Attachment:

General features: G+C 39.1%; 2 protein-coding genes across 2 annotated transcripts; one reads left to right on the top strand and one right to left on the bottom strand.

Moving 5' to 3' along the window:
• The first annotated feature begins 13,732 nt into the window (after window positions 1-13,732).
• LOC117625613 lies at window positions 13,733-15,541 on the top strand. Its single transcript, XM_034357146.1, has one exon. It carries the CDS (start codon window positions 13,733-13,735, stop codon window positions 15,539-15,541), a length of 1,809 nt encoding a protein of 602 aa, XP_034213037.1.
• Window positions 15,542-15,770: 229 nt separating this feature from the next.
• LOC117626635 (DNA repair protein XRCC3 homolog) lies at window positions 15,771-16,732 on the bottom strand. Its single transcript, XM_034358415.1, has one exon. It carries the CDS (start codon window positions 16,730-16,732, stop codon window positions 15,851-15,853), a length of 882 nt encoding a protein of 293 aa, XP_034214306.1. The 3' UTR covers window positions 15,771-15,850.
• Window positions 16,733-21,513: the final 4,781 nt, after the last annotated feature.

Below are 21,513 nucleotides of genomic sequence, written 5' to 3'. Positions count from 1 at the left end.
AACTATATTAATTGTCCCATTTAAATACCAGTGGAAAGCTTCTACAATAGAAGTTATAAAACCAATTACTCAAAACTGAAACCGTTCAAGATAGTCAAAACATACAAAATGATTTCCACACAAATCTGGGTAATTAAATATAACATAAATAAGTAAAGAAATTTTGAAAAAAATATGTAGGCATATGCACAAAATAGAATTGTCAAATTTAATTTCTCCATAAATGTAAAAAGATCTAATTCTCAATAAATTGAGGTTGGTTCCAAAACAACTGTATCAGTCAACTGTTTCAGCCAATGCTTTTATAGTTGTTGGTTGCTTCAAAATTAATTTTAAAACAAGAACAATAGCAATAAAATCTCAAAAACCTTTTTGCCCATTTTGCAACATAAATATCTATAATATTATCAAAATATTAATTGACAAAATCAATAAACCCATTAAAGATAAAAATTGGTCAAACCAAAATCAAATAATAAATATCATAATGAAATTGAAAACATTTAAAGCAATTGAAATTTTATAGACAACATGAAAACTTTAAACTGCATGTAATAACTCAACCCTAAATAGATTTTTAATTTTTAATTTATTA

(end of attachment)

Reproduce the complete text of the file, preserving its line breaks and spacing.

General features: G+C 39.1%; 2 protein-coding genes across 2 annotated transcripts; one reads left to right on the top strand and one right to left on the bottom strand.

Moving 5' to 3' along the window:
• The first annotated feature begins 13,732 nt into the window (after window positions 1-13,732).
• LOC117625613 lies at window positions 13,733-15,541 on the top strand. Its single transcript, XM_034357146.1, has one exon. It carries the CDS (start codon window positions 13,733-13,735, stop codon window positions 15,539-15,541), a length of 1,809 nt encoding a protein of 602 aa, XP_034213037.1.
• Window positions 15,542-15,770: 229 nt separating this feature from the next.
• LOC117626635 (DNA repair protein XRCC3 homolog) lies at window positions 15,771-16,732 on the bottom strand. Its single transcript, XM_034358415.1, has one exon. It carries the CDS (start codon window positions 16,730-16,732, stop codon window positions 15,851-15,853), a length of 882 nt encoding a protein of 293 aa, XP_034214306.1. The 3' UTR covers window positions 15,771-15,850.
• Window positions 16,733-21,513: the final 4,781 nt, after the last annotated feature.

Below are 21,513 nucleotides of genomic sequence, written 5' to 3'. Positions count from 1 at the left end.
AACTATATTAATTGTCCCATTTAAATACCAGTGGAAAGCTTCTACAATAGAAGTTATAAAACCAATTACTCAAAACTGAAACCGTTCAAGATAGTCAAAACATACAAAATGATTTCCACACAAATCTGGGTAATTAAATATAACATAAATAAGTAAAGAAATTTTGAAAAAAATATGTAGGCATATGCACAAAATAGAATTGTCAAATTTAATTTCTCCATAAATGTAAAAAGATCTAATTCTCAATAAATTGAGGTTGGTTCCAAAACAACTGTATCAGTCAACTGTTTCAGCCAATGCTTTTATAGTTGTTGGTTGCTTCAAAATTAATTTTAAAACAAGAACAATAGCAATAAAATCTCAAAAACCTTTTTGCCCATTTTGCAACATAAATATCTATAATATTATCAAAATATTAATTGACAAAATCAATAAACCCATTAAAGATAAAAATTGGTCAAACCAAAATCAAATAATAAATATCATAATGAAATTGAAAACATTTAAAGCAATTGAAATTTTATAGACAACATGAAAACTTTAAACTGCATGTAATAACTCAACCCTAAATAGATTTTTAATTTTTAATTTATTA